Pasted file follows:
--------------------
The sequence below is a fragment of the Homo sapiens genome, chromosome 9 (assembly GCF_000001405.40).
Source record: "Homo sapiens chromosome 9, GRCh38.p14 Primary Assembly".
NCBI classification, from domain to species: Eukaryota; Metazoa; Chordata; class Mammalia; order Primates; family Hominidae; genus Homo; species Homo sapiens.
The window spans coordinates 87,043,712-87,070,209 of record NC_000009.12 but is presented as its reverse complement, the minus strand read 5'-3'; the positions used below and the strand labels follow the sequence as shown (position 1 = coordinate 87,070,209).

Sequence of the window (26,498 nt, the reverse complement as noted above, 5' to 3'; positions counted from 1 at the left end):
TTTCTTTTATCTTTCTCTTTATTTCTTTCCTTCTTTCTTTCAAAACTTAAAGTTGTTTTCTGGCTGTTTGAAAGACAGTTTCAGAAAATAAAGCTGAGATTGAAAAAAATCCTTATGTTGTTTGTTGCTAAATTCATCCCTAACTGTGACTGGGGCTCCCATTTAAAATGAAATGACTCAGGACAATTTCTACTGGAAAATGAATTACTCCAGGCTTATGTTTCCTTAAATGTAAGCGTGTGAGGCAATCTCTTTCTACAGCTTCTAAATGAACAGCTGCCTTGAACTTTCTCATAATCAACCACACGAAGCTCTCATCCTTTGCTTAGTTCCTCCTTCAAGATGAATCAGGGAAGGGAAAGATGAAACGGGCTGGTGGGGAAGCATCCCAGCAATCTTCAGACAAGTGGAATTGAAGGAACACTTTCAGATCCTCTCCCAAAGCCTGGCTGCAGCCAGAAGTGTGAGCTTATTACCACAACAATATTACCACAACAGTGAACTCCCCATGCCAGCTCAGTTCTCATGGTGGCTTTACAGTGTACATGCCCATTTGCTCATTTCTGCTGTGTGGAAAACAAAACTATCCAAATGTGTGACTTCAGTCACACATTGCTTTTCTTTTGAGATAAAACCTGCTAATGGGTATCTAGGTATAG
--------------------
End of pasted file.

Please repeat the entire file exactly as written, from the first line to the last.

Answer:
The sequence below is a fragment of the Homo sapiens genome, chromosome 9 (assembly GCF_000001405.40).
Source record: "Homo sapiens chromosome 9, GRCh38.p14 Primary Assembly".
NCBI classification, from domain to species: Eukaryota; Metazoa; Chordata; class Mammalia; order Primates; family Hominidae; genus Homo; species Homo sapiens.
The window spans coordinates 87,043,712-87,070,209 of record NC_000009.12 but is presented as its reverse complement, the minus strand read 5'-3'; the positions used below and the strand labels follow the sequence as shown (position 1 = coordinate 87,070,209).

Sequence of the window (26,498 nt, the reverse complement as noted above, 5' to 3'; positions counted from 1 at the left end):
TTTCTTTTATCTTTCTCTTTATTTCTTTCCTTCTTTCTTTCAAAACTTAAAGTTGTTTTCTGGCTGTTTGAAAGACAGTTTCAGAAAATAAAGCTGAGATTGAAAAAAATCCTTATGTTGTTTGTTGCTAAATTCATCCCTAACTGTGACTGGGGCTCCCATTTAAAATGAAATGACTCAGGACAATTTCTACTGGAAAATGAATTACTCCAGGCTTATGTTTCCTTAAATGTAAGCGTGTGAGGCAATCTCTTTCTACAGCTTCTAAATGAACAGCTGCCTTGAACTTTCTCATAATCAACCACACGAAGCTCTCATCCTTTGCTTAGTTCCTCCTTCAAGATGAATCAGGGAAGGGAAAGATGAAACGGGCTGGTGGGGAAGCATCCCAGCAATCTTCAGACAAGTGGAATTGAAGGAACACTTTCAGATCCTCTCCCAAAGCCTGGCTGCAGCCAGAAGTGTGAGCTTATTACCACAACAATATTACCACAACAGTGAACTCCCCATGCCAGCTCAGTTCTCATGGTGGCTTTACAGTGTACATGCCCATTTGCTCATTTCTGCTGTGTGGAAAACAAAACTATCCAAATGTGTGACTTCAGTCACACATTGCTTTTCTTTTGAGATAAAACCTGCTAATGGGTATCTAGGTATAG